By Matthew Dalton and Vanessa Mock
BRUSSELS—European Union leaders ended a two-day summit Friday without a deal on a common budget for the 27-nation bloc, foiled by clashes between nations that are net contributors to EU finances and those that receive more than they pay.
Leaders said in a statement afterward, however, that after a “constructive discussion,” there was the possibility of a deal “in the beginning of next year.”
The negotiations come at a difficult time for Europe. Grim economic conditions throughout much of the bloc have complicated the talks and exacerbated long-simmering discontent in nations such as the U.K. and the Netherlands about funding the budget, roughly two-thirds of which goes to paying farm subsidies and supporting investment projects in the bloc’s poorer nations.
“We’re not going to be tough on budgets at home just to come here and sign off on big increases in spending,” said U.K. Prime Minister David Cameron, who is seeking a freeze in the budget. But Mr. Cameron added that he thought a deal was “absolutely doable.”
Mr. Cameron and other leaders are facing electorates that have become increasingly reluctant to foot the bill for European integration. And the debt problems of the countries that use the euro, perhaps the most prominent symbol of the bloc’s integration, have only made politicians more skeptical of forging closer ties with their European neighbors.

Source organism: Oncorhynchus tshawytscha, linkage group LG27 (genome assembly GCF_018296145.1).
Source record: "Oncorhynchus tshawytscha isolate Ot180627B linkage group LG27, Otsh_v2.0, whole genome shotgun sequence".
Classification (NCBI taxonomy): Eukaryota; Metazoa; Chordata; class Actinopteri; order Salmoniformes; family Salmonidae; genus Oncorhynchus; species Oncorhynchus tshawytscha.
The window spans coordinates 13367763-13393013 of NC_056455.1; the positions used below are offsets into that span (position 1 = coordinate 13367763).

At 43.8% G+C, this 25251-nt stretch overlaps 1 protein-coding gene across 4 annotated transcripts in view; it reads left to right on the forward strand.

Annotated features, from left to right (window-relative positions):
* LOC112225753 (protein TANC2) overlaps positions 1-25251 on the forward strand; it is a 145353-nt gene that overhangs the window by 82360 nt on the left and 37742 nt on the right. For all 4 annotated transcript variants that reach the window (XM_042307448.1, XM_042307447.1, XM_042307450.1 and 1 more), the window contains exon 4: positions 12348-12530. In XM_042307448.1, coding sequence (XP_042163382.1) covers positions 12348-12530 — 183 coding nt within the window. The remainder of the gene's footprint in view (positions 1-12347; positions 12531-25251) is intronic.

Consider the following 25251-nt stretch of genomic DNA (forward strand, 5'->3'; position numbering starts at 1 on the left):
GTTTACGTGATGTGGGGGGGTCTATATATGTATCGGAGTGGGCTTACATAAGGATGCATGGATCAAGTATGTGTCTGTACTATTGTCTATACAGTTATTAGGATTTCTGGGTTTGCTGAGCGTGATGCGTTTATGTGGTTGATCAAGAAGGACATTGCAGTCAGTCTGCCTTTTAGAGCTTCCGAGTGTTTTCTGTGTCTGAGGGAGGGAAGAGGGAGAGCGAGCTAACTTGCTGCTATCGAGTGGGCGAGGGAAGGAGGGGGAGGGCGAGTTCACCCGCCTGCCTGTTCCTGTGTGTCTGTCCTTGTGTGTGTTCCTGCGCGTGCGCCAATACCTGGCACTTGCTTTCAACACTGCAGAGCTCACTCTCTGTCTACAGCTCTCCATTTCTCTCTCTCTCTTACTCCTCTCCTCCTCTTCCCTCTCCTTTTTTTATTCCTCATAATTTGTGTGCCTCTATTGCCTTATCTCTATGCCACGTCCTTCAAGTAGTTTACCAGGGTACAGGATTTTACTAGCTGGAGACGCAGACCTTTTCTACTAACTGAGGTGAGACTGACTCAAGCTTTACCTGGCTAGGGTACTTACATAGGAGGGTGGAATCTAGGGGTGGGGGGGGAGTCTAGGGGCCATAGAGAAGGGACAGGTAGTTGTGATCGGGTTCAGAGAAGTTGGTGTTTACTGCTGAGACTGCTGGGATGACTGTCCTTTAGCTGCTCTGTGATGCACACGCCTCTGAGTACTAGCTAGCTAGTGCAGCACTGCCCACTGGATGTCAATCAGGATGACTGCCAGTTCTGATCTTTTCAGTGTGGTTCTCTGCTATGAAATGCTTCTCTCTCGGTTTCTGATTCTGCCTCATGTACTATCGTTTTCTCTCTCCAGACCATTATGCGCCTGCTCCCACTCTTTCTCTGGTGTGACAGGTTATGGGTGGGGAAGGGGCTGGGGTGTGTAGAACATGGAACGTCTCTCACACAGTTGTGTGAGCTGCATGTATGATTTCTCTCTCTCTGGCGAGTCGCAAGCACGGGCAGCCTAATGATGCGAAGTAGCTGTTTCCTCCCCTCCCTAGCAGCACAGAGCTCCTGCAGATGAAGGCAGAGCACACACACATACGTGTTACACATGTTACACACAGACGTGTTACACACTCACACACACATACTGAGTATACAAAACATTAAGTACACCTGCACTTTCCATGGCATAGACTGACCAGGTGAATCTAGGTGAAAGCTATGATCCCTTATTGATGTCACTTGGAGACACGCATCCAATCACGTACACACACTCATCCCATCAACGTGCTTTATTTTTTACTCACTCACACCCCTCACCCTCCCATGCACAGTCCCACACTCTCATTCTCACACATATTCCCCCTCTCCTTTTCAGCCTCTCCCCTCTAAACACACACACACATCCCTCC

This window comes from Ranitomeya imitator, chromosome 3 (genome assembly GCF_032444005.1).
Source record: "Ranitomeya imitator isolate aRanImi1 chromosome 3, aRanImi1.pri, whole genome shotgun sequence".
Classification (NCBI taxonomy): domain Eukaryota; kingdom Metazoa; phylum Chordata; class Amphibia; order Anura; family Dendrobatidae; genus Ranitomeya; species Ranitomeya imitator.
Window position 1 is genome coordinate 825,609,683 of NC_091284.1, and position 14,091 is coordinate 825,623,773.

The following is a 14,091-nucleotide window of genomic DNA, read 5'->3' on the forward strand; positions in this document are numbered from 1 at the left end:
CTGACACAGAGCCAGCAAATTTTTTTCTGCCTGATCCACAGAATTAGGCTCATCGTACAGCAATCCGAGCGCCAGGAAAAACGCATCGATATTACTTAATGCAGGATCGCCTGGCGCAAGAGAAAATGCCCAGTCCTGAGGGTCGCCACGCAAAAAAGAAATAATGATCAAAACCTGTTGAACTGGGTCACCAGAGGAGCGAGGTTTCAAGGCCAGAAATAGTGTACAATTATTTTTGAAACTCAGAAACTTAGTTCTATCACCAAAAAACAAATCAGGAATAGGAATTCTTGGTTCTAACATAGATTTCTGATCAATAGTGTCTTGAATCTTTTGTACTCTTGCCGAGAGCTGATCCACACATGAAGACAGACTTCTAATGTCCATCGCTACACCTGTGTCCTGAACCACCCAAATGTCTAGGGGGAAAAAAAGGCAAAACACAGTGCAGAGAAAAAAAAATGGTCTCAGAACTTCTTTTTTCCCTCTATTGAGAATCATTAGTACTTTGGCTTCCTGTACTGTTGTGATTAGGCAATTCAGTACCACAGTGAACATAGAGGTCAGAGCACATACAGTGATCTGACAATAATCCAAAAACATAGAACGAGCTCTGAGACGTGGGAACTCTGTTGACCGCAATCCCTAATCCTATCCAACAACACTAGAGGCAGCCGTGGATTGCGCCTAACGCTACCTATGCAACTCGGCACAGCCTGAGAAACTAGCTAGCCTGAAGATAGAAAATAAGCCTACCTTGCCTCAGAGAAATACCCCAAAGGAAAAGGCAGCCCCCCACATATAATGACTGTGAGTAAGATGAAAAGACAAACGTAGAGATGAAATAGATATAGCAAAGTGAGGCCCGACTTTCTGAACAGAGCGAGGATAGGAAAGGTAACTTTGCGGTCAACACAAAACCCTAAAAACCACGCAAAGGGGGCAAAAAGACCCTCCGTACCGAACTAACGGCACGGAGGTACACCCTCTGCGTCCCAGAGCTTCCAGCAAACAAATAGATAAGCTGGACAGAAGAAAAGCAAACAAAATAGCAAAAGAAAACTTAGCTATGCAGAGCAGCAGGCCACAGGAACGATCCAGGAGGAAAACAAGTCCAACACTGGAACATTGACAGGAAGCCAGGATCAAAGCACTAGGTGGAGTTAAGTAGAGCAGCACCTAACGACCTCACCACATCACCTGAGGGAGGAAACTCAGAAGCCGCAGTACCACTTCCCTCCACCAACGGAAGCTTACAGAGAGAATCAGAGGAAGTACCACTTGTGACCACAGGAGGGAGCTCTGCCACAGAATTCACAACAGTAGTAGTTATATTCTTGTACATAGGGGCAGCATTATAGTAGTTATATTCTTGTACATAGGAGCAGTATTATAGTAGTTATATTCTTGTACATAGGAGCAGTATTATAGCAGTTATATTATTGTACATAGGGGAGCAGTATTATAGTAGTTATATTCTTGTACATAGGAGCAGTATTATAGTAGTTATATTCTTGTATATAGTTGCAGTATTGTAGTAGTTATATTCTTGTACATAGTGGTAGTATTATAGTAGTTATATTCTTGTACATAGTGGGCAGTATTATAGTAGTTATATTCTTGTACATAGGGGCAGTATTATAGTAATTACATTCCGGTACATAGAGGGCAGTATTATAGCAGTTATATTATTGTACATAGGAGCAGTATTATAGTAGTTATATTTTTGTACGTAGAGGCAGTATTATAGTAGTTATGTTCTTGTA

More at the link. Herman Van Rompuy, president of the EU Council, presented a budget which he called “very restrictive,” of just under €1 trillion, which cut spending on development, foreign policy and projects improving connections of national transport and communications infrastructures, in favor of more spending on agricultural subsidies and other projects for the lower-income EU members. Or, put differently, Mr van Rompuy proposed cutting EU spending on the things which are of value to the more productive European Union nations, in favor of more spending on agriculture, which primarily benefits the poorer nations, but also benefits France, the EU’s “farming powerhouse.” French President François Hollande said that the proposal cut agricultural subsidies too much. It is, of course, not much of a surprise that a Socialist would be upset about a budget which spent less of Other People’s Money on one of his primary interests.
But this one paragraph, near the end of the article, foreshadowed the problems:
If an agreement isn’t reached early next year, it would jeopardize planning for a broad range of EU programs. Without a deal, spending in 2014 would be at the 2013 level, plus inflation—a higher figure for the budget than the proposals under discussion.
In other words, spending is automatic; no wonder there is no control over spending. In the United States, no agreement on a spending measure would mean zero spending, which is how things should be; apparently the EU does things differently. When Prime Minister Cameron said, “We’re not going to be tough on budgets at home just to come here and sign off on big increases in spending,” he was apparently not telling the truth, because a failure to agree on a budget means an automatic spending increase.